UN pays homage to personnel, including 2 Indians
UN Secretary General Ban Ki-moon paid homage to 29 UN personnel, including two Indians, who died over the past year in the line of duty.
New York: UN Secretary General Ban Ki-moon paid homage to 29 UN personnel, including two Indians, who died over the past year in the line of duty, noting peacekeepers and other UN staff are increasingly working in "high risk" environments across the world.
At a memorial service held at the world body`s headquarters here on Thursday, Ban called on governments to uphold their responsibility to provide security and prosecute those who target UN staff.
"My fervent wish is that an event like this would never be necessary - that all our staff could do their job without facing risks to their lives," Ban said.
"Yet we know that United Nations peacekeepers and all personnel are increasingly exposed to high risk environments."
Between November 1, 2011 and August 31 this year, 29 men and women - civilian, military and police staff members - died across 11 duty stations around the world, representing 16 nationalities.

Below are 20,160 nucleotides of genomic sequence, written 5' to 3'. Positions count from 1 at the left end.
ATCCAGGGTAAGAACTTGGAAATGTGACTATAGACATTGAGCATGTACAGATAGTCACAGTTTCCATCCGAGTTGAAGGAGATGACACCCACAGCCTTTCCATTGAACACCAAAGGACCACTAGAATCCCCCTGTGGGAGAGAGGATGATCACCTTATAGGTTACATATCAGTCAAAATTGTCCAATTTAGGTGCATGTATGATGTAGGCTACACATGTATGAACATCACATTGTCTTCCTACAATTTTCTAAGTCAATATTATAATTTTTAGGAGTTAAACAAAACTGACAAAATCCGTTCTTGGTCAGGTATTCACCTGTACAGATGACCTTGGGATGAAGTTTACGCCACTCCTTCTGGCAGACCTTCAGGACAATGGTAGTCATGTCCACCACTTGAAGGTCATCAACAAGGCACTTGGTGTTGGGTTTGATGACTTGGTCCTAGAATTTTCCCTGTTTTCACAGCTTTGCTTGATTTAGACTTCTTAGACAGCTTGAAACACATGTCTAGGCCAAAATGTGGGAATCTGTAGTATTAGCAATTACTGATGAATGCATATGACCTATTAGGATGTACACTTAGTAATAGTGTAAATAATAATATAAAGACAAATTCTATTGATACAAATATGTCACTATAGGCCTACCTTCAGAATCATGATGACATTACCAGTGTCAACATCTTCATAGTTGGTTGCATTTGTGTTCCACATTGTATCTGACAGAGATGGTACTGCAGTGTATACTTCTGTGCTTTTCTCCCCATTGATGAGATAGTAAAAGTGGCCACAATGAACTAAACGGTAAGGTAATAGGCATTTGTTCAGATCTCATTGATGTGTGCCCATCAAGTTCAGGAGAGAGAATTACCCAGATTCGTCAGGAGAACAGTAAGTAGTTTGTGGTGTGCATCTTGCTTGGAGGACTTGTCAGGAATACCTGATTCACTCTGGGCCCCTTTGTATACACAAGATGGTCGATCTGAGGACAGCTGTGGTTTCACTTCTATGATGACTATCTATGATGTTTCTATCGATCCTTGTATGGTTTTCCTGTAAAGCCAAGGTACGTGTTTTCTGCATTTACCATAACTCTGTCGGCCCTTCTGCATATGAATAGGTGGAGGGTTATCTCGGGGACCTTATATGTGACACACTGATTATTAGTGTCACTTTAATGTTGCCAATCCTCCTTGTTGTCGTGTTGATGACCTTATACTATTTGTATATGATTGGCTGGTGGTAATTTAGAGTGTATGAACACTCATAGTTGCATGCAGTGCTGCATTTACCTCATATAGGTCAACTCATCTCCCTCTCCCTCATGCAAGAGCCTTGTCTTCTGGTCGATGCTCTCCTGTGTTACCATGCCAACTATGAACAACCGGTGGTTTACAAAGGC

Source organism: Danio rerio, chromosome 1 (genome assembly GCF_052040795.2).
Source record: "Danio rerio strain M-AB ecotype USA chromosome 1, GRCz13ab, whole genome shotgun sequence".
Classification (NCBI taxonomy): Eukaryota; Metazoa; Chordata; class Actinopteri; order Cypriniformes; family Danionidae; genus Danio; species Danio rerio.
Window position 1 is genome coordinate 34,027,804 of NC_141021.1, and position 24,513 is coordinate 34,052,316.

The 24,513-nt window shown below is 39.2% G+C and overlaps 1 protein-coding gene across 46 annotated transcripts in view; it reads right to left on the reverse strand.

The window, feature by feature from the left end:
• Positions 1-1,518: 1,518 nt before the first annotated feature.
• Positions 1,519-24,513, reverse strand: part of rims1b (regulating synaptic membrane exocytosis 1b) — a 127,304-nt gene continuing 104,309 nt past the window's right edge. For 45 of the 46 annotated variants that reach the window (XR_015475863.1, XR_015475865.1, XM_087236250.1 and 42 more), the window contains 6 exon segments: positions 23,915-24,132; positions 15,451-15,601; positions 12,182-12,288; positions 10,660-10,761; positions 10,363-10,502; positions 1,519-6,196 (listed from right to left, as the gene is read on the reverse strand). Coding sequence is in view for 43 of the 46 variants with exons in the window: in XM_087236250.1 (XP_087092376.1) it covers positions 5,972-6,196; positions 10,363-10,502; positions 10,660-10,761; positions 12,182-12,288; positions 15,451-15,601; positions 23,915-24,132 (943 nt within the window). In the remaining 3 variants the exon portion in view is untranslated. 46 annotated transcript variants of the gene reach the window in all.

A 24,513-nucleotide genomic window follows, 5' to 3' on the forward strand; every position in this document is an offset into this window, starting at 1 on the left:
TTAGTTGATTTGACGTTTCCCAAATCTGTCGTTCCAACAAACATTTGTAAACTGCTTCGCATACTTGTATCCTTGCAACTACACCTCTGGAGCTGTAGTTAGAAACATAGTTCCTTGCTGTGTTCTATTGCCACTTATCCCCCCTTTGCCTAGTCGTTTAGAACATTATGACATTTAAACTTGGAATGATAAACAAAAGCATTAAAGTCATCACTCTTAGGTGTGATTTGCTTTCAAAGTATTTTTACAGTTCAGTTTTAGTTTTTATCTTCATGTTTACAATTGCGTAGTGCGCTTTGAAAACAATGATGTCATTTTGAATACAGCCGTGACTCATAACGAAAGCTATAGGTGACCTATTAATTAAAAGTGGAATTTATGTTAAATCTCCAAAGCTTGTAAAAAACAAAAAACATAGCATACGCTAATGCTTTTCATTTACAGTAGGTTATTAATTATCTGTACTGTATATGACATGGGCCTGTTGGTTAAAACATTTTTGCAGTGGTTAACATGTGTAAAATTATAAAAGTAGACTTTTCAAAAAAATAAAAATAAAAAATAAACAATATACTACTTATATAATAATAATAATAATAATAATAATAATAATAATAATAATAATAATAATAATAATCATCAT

Their deaths were due to malicious acts, natural disasters, accidents at work and other emergencies.
While ceremonies to honour fallen UN staff are held on an individual basis, last year marked the first time that a ceremony to pay tribute to all of them was held.
"Today is yet another reminder of the dangers and vulnerabilities of those serving around the world to promote the universal goals of the United Nations Charter," Ban said.
"It is also a moment to take strength and resolve to carry forward the work for which our fallen colleagues gave everything."